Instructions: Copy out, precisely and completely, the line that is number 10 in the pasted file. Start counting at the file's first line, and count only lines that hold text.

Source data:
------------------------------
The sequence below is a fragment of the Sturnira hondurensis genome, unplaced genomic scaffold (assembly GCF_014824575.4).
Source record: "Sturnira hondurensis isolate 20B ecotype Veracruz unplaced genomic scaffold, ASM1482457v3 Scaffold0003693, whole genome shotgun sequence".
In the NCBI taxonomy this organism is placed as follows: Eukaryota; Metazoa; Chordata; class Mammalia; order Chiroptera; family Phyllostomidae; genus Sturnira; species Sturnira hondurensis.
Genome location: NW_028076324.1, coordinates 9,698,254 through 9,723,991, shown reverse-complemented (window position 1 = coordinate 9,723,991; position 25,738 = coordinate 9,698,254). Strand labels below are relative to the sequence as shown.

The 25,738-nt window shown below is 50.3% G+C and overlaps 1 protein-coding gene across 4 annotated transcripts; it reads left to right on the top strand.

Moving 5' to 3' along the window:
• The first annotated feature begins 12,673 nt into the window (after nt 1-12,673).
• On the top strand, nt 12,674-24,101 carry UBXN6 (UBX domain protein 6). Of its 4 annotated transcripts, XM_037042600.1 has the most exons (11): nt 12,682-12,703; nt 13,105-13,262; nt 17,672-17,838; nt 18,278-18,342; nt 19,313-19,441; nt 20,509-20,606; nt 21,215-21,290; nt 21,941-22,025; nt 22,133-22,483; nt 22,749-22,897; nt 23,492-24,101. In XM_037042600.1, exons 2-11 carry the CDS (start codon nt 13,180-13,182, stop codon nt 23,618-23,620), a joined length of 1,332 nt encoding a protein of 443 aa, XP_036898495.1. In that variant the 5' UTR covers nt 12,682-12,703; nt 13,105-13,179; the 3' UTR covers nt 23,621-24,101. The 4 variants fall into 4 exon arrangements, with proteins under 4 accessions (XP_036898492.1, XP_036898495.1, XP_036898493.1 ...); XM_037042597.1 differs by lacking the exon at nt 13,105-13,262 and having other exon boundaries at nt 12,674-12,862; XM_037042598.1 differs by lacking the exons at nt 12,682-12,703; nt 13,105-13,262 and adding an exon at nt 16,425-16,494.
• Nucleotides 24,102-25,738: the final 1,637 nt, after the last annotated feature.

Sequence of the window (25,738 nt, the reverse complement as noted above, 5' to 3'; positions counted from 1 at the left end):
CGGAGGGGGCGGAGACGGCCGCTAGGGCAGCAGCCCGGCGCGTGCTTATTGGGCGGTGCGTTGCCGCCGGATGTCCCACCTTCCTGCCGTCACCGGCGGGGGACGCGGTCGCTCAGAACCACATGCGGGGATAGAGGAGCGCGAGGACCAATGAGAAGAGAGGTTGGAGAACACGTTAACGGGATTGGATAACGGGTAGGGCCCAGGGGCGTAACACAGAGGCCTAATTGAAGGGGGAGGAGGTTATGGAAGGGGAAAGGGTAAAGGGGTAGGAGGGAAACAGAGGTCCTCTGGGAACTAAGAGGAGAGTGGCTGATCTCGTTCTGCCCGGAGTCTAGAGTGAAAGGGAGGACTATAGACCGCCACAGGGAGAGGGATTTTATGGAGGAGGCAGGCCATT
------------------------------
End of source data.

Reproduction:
Sequence of the window (25,738 nt, the reverse complement as noted above, 5' to 3'; positions counted from 1 at the left end):